You over-simplify Miller’s argument. Genuine compassion for one childhood’s suffering will never be used by anyone as an excuse for present violence. People who have understood what violence does to children and felt what it did to them will naturally be driven to protect the weak and to resist injustice. They do not need to disguise pent-up rage and pain with psychological or physical symptoms, much less to discharge those feelings on scapegoats, be it a loved one or a whole nation.
    It is your argument on responsibility that is utopian. It doesn’t explain how people can persistently justify inhuman ideologies, glorify war, torture in the name of religion, blindly follow dictators and gurus, torment and humiliate the weaker in the face of all the suffering they produce and against scientific evidence and logical arguments. Those people NEED to believe, because their whole life, a life built on the lie that violence they endured was loving, good and beneficial, would fall apart the moment they stopped believing. But by feeling the once prohibited feelings, those adults can truly become responsible of their own actions, because they will not need to avenge and resolve painful memories by hurting themselves or others. As long as this is denied, no amount of “goodwill” will be able to create a better humanity. Cruelty is not part of human nature. Cruelty is learned.

  3. Lilian,

    I think we;re just going to have to disagree on this one. I don’t believe you can explain away all of the world’s cruelty by talking about poor childhoods. You’ll never convince me that there are millions of people willing to kill themselves, and others, because of their religion and that’s all because they were raised to be that way. Some of these people came upon those beliefs much later in life and quite apart from having been treated cruelly by their parents. I do believe selfishness is part of human nature and that selfishness can become violent when left unchecked.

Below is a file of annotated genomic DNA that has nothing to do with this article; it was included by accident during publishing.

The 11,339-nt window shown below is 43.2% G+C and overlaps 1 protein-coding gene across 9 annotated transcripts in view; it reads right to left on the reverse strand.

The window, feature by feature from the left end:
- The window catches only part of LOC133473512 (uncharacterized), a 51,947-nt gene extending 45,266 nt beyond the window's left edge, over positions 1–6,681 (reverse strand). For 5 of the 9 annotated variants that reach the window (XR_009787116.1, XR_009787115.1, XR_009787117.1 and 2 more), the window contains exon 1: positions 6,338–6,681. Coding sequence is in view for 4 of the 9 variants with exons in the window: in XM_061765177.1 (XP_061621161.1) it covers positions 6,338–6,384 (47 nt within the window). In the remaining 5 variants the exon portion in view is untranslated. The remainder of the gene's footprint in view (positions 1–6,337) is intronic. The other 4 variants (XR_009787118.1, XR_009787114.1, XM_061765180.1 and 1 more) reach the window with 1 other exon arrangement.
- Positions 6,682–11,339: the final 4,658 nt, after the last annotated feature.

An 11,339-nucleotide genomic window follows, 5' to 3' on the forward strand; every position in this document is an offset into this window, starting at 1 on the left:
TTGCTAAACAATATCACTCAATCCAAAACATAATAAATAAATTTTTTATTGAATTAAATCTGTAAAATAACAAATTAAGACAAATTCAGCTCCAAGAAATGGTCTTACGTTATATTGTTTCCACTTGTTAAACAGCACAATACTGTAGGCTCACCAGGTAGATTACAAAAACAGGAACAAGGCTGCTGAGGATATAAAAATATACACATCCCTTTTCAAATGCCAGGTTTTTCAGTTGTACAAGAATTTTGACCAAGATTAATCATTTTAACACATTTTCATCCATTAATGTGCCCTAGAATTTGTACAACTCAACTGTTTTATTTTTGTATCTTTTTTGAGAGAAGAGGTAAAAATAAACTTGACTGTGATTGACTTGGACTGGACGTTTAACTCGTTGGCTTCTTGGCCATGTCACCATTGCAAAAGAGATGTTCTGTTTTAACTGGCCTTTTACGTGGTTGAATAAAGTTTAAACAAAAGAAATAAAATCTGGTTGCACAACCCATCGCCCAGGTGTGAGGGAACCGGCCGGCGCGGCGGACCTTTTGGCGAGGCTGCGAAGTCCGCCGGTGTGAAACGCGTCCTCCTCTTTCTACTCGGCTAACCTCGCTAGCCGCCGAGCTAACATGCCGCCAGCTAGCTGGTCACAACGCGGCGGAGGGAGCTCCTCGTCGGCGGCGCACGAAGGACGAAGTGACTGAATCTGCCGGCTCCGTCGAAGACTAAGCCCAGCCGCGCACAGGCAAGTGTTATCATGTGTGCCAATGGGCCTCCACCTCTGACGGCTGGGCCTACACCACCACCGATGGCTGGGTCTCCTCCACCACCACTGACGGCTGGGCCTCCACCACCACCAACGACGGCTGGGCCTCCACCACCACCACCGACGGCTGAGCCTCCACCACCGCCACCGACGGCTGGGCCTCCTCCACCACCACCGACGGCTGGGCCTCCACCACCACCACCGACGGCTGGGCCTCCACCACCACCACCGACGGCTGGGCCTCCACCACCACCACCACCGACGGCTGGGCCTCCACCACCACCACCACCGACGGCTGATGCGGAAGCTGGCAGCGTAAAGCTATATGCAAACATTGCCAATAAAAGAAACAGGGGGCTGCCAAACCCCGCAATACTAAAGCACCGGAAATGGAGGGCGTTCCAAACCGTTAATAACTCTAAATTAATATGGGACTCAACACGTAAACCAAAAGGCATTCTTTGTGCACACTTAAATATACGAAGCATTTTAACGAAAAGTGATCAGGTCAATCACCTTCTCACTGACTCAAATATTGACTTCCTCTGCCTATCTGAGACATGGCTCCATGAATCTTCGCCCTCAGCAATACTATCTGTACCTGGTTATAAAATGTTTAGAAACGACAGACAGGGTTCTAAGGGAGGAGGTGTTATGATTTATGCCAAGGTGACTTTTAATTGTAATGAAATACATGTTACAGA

I never said my point about responsibility explained the world, but if everyone simply took responsibility for their own actions I do believe it would constitute a tremendous effort toward creating a better world.

  4. Okay then 🙂
    I’d like to clarify my thought. It’s not the violent beliefs themselves that come from childhood; those are delayed rationalizations for the urge to hurt others and oneself that comes from repressing feelings connected with childhood injuries. How could crazy dictators be taken seriously by those who have learned love and respect in their most tender age? But most of us never did. We learned that might makes right and that we were hurt by our parents for our own good. So when we are preached to exterminate, persecute and hate others (especially the weaker) for the greater good, it sounds like coming home.
    As adults, we are all too eager to forget and minimize what it felt like to be a powerless child every single day at the hands of cruel adults, whom we could not leave or question. We prefer to turn a blind eye and seek vague philosophical explanations for evil when the answer is right under our nose. Unfortunately we all pay a price for this denial.
    Wish you the best of luck 🙂